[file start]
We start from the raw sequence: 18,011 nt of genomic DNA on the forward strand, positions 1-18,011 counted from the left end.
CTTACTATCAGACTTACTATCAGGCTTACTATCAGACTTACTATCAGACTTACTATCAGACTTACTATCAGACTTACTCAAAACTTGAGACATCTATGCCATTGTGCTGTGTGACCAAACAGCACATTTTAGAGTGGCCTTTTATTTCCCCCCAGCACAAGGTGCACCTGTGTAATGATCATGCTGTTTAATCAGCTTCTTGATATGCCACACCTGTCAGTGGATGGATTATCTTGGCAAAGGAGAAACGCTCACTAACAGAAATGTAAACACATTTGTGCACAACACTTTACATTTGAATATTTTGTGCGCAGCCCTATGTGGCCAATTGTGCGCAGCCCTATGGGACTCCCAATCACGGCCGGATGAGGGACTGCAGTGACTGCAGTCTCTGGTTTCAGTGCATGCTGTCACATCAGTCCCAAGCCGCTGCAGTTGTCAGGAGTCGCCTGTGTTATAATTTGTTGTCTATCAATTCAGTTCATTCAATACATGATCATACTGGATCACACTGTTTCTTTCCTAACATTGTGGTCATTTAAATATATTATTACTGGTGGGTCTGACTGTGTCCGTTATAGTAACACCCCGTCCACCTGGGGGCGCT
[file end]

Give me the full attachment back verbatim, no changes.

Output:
We start from the raw sequence: 18,011 nt of genomic DNA on the forward strand, positions 1-18,011 counted from the left end.
CTTACTATCAGACTTACTATCAGGCTTACTATCAGACTTACTATCAGACTTACTATCAGACTTACTATCAGACTTACTCAAAACTTGAGACATCTATGCCATTGTGCTGTGTGACCAAACAGCACATTTTAGAGTGGCCTTTTATTTCCCCCCAGCACAAGGTGCACCTGTGTAATGATCATGCTGTTTAATCAGCTTCTTGATATGCCACACCTGTCAGTGGATGGATTATCTTGGCAAAGGAGAAACGCTCACTAACAGAAATGTAAACACATTTGTGCACAACACTTTACATTTGAATATTTTGTGCGCAGCCCTATGTGGCCAATTGTGCGCAGCCCTATGGGACTCCCAATCACGGCCGGATGAGGGACTGCAGTGACTGCAGTCTCTGGTTTCAGTGCATGCTGTCACATCAGTCCCAAGCCGCTGCAGTTGTCAGGAGTCGCCTGTGTTATAATTTGTTGTCTATCAATTCAGTTCATTCAATACATGATCATACTGGATCACACTGTTTCTTTCCTAACATTGTGGTCATTTAAATATATTATTACTGGTGGGTCTGACTGTGTCCGTTATAGTAACACCCCGTCCACCTGGGGGCGCT